Sudden unexpected postnatal collapse (SUPC) is a sudden collapse of the clinical conditions of a full-term or near-term newborn, within the first 7 days of life, that requires resuscitation with positive ventilation and who either dies, has hypoxic-ischemic encephalopathy, or requires intensive care. The incidence of SUPC is very low, and most often presents a negative prognosis. The BUB1B gene is a mitotic checkpoint of serine/threonine kinase B that encodes a protein crucial for maintaining the correct number of chromosomes during cell division. Mutations in the BUB1B gene are linked to mosaic variegated aneuploidy syndrome 1 (MVA1), a rare autosomal recessive disorder characterized by diffuse mosaic aneuploidies involving several chromosomes and tissues. This paper discusses a case of a newborn who had a spontaneous delivery. After 2 h and 10 min, the infant showed generalized hypotonia and cyanosis, and his doctors performed orotracheal intubation, cardiac massage, pharmacological hemodynamic therapy, mechanical ventilation, antibiotic therapy, and hypothermic treatment. The newborn was discharged after 5 months with the diagnosis of hypoxic-ischemic encephalopathy. Suspecting an SUPC, a complete genetic analysis was performed demonstrating a compound heterozygous mutations in the BUB1B gene. The newborn died at 6 months of life, 1 month after discharge. A complete autopsy was performed, determining that the cause of death was due to sepsis starting from a brocopneumonic process, with outcomes of hypoxic-ischemic encephalopathy (HIE). In this scenario, it is not possible to demonstrate the causal effect of this mutation, considering that it could play a causal or concausal role in the onset of SUPC. Further research based on multicenter studies, as well as on animal models, could be very useful to clarify the pathological effect of this mutation.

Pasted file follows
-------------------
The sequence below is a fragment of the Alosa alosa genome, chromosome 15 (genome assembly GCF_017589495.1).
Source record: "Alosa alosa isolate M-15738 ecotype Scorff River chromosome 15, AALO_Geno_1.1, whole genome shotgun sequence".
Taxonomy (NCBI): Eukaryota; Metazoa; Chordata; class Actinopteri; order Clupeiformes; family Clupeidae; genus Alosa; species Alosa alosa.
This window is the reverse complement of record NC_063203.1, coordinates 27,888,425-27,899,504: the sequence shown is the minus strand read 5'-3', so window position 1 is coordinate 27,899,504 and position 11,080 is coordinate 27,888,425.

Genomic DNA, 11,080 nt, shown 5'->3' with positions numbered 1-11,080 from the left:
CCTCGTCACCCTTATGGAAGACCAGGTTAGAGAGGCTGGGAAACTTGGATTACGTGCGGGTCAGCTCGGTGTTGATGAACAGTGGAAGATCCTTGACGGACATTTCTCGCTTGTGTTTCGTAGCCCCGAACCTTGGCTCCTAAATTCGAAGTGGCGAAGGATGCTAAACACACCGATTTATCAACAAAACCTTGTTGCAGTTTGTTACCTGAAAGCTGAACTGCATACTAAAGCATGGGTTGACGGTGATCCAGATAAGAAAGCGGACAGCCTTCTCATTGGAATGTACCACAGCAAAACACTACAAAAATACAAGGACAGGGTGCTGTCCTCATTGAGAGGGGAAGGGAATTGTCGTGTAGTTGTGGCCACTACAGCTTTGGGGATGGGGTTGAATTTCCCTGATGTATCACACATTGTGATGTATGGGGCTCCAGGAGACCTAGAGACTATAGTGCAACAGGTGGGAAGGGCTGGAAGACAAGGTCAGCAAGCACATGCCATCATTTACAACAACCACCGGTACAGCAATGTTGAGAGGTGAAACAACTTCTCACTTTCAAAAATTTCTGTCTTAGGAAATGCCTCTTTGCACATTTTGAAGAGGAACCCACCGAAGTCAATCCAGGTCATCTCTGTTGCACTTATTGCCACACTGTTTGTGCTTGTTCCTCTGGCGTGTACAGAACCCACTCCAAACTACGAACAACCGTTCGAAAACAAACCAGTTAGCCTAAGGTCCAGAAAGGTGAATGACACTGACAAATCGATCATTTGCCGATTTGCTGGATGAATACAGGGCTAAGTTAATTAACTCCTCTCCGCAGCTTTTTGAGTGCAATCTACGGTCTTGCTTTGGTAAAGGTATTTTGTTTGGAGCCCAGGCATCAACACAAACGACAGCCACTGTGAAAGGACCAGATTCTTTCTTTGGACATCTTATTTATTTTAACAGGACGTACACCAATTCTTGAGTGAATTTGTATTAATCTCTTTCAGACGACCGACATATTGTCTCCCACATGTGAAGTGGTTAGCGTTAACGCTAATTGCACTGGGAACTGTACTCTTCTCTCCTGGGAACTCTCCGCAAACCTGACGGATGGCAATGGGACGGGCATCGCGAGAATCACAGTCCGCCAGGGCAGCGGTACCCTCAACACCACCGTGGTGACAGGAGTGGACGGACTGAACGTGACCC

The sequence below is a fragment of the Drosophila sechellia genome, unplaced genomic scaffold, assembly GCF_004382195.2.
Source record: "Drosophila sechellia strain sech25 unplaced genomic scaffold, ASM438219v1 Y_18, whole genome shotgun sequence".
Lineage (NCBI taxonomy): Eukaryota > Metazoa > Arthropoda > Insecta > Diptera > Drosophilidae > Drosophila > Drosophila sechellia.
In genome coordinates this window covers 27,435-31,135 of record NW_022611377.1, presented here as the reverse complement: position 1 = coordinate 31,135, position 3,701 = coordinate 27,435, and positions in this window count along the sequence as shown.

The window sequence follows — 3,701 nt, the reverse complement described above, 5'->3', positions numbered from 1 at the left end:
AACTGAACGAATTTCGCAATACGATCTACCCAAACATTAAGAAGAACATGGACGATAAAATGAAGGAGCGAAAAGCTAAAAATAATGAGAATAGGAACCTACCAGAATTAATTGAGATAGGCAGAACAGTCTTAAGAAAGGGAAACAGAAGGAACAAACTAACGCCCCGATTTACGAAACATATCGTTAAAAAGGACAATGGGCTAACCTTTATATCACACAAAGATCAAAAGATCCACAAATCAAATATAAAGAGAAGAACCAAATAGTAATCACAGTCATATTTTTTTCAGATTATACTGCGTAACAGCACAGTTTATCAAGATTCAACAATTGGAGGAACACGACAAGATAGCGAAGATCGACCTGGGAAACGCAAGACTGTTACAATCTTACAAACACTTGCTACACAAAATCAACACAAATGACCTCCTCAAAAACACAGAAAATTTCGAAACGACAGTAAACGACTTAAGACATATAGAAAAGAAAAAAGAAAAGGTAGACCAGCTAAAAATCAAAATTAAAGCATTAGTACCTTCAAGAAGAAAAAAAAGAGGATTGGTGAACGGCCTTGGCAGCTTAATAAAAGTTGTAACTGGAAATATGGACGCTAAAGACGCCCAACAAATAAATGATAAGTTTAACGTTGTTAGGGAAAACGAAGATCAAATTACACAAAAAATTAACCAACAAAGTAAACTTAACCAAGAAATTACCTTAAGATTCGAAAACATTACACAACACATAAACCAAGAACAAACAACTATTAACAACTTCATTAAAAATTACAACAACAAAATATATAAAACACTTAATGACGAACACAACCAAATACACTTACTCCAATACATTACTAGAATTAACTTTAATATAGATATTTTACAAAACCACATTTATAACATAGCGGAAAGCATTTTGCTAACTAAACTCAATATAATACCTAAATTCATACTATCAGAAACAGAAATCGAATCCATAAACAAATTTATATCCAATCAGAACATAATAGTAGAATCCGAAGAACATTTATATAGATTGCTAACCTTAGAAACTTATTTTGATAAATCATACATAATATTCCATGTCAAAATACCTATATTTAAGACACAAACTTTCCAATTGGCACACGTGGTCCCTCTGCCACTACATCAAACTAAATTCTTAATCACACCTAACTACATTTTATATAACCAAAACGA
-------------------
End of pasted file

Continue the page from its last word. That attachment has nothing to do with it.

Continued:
Sudden unexpected postnatal collapse and BUB1B mutation: first forensic case report

Sessa F.;Nannola C.;Salerno M.
2024-01-01

Abstract

Sudden unexpected postnatal collapse (SUPC) is a sudden collapse of the clinical conditions of a full-term or near-term newborn, within the first 7 days of life, that requires resuscitation with positive ventilation and who either dies, has hypoxic-ischemic encephalopathy, or requires intensive care. The incidence of SUPC is very low, and most often presents a negative prognosis. The BUB1B gene is a mitotic checkpoint of serine/threonine kinase B that encodes a protein crucial for maintaining the correct number of chromosomes during cell division. Mutations in the BUB1B gene are linked to mosaic variegated aneuploidy syndrome 1 (MVA1), a rare autosomal recessive disorder characterized by diffuse mosaic aneuploidies involving several chromosomes and tissues. This paper discusses a case of a newborn who had a spontaneous delivery. After 2 h and 10 min, the infant showed generalized hypotonia and cyanosis, and his doctors performed orotracheal intubation, cardiac massage, pharmacological hemodynamic therapy, mechanical ventilation, antibiotic therapy, and hypothermic treatment. The newborn was discharged after 5 months with the diagnosis of hypoxic-ischemic encephalopathy. Suspecting an SUPC, a complete genetic analysis was performed demonstrating a compound heterozygous mutations in the BUB1B gene. The newborn died at 6 months of life, 1 month after discharge. A complete autopsy was performed, determining that the cause of death was due to sepsis starting from a brocopneumonic process, with outcomes of hypoxic-ischemic encephalopathy (HIE). In this scenario, it is not possible to demonstrate the causal effect of this mutation, considering that it could play a causal or concausal role in the onset of SUPC. Further research based on multicenter studies, as well as on animal models, could be very useful to clarify the pathological effect of this mutation.
2024
Autopsy
BUB1B mutation
Mosaic variegated aneuploidy syndrome
Sudden unexpected postnatal collapse
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Utilizza questo identificativo per citare o creare un link a questo documento: https://hdl.handle.net/20.500.11769/615209
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